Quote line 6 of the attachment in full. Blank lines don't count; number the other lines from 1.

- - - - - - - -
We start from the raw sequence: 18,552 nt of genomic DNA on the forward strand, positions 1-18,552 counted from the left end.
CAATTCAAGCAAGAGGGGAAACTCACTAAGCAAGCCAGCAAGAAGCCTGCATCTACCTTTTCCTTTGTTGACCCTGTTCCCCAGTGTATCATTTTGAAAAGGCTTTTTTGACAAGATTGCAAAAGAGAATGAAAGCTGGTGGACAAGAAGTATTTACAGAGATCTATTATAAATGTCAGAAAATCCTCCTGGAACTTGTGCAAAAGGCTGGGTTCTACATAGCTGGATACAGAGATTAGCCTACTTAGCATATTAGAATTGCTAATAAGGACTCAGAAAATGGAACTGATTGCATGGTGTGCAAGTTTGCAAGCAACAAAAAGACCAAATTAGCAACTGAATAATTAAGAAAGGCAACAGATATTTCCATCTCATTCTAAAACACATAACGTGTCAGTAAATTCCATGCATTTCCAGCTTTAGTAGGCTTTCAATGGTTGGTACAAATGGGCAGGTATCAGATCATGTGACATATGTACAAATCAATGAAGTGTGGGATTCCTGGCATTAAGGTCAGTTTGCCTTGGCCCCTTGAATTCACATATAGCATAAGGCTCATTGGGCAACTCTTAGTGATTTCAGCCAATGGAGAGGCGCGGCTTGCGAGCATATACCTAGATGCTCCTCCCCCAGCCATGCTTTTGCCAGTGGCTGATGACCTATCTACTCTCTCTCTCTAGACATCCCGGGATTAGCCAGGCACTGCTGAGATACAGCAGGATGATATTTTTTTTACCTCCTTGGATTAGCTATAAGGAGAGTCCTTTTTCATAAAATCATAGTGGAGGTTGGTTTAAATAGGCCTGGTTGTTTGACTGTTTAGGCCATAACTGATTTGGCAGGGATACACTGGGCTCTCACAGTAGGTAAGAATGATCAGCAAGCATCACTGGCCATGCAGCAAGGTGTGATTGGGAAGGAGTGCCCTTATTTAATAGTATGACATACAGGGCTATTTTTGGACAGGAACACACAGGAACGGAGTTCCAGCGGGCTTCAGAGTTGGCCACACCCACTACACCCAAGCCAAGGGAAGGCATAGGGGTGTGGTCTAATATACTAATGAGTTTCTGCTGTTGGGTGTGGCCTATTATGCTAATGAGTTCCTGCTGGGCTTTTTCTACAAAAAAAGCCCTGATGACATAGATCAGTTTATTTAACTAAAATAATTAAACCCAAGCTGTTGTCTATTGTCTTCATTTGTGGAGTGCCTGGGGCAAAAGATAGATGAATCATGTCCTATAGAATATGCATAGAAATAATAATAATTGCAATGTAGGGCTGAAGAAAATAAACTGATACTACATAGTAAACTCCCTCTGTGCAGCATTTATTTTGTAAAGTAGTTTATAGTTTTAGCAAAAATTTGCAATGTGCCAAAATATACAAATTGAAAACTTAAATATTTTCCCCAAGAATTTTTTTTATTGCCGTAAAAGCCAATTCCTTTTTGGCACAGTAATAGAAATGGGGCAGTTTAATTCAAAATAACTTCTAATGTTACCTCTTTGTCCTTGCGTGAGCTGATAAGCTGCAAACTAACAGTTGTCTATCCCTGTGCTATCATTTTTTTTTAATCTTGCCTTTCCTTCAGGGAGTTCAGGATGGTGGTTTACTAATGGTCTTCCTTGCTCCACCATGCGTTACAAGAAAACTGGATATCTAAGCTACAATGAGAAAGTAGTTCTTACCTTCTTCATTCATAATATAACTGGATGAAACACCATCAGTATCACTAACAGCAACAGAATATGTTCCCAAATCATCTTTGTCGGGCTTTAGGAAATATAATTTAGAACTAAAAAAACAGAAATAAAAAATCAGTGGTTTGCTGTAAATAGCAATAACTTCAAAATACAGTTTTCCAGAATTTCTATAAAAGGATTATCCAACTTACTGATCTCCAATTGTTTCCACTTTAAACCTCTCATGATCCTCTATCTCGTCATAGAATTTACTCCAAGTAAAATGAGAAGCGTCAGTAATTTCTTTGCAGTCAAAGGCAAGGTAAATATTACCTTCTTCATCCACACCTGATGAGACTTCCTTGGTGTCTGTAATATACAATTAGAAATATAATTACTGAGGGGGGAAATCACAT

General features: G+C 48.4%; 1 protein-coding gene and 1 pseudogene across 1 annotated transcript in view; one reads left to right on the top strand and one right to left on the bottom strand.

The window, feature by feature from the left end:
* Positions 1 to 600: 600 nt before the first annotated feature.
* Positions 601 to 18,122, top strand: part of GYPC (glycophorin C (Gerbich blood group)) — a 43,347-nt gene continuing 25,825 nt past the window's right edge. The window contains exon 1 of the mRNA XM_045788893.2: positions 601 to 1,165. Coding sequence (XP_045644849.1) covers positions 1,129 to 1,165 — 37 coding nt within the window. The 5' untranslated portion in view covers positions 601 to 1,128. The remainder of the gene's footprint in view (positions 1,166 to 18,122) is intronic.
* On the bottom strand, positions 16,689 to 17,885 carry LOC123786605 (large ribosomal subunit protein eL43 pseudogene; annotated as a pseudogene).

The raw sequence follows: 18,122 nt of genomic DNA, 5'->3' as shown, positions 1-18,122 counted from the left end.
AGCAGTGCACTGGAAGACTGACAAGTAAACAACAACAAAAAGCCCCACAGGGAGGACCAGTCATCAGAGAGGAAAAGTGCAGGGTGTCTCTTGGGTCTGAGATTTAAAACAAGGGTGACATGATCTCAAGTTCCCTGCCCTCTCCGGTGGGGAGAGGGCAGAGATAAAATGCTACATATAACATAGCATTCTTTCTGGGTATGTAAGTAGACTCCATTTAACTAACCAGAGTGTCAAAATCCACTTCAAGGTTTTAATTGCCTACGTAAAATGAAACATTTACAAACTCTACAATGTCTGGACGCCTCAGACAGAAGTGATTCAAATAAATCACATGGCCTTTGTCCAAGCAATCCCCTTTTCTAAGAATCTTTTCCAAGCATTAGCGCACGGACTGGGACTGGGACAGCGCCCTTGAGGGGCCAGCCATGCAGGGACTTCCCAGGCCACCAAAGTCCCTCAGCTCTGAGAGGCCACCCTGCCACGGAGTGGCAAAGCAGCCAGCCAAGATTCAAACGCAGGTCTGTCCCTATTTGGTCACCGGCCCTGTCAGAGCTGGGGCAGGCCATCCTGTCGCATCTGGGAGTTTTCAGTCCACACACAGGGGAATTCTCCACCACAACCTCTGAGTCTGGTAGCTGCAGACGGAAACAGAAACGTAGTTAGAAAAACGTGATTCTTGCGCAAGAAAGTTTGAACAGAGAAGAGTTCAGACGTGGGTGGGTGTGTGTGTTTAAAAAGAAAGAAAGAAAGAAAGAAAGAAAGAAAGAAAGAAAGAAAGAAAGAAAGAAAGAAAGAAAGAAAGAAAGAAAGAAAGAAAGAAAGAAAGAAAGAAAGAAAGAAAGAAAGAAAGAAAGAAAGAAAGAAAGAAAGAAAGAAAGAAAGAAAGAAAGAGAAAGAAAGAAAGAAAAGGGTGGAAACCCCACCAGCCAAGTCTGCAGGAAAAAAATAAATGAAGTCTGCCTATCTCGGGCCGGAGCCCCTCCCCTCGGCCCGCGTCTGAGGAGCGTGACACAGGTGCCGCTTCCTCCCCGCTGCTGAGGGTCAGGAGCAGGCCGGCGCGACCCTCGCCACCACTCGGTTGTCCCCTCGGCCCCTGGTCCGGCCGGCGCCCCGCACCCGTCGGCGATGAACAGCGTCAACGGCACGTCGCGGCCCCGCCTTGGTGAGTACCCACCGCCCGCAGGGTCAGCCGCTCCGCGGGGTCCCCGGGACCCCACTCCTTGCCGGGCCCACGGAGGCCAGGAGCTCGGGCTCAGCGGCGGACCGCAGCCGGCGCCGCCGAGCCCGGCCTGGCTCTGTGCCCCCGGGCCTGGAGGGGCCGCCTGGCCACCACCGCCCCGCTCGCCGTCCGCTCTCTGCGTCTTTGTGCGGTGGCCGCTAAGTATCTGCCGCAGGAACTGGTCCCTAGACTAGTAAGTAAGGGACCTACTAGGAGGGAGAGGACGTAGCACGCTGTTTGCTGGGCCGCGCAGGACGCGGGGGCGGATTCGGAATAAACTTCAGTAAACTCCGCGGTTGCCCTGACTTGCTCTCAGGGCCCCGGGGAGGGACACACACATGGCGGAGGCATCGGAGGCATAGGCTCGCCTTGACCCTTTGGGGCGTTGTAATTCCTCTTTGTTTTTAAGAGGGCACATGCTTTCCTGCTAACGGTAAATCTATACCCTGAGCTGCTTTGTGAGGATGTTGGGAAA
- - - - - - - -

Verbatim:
* Positions 601 to 18,122, top strand: part of GYPC (glycophorin C (Gerbich blood group)) — a 43,347-nt gene continuing 25,825 nt past the window's right edge. The window contains exon 1 of the mRNA XM_045788893.2: positions 601 to 1,165. Coding sequence (XP_045644849.1) covers positions 1,129 to 1,165 — 37 coding nt within the window. The 5' untranslated portion in view covers positions 601 to 1,128. The remainder of the gene's footprint in view (positions 1,166 to 18,122) is intronic.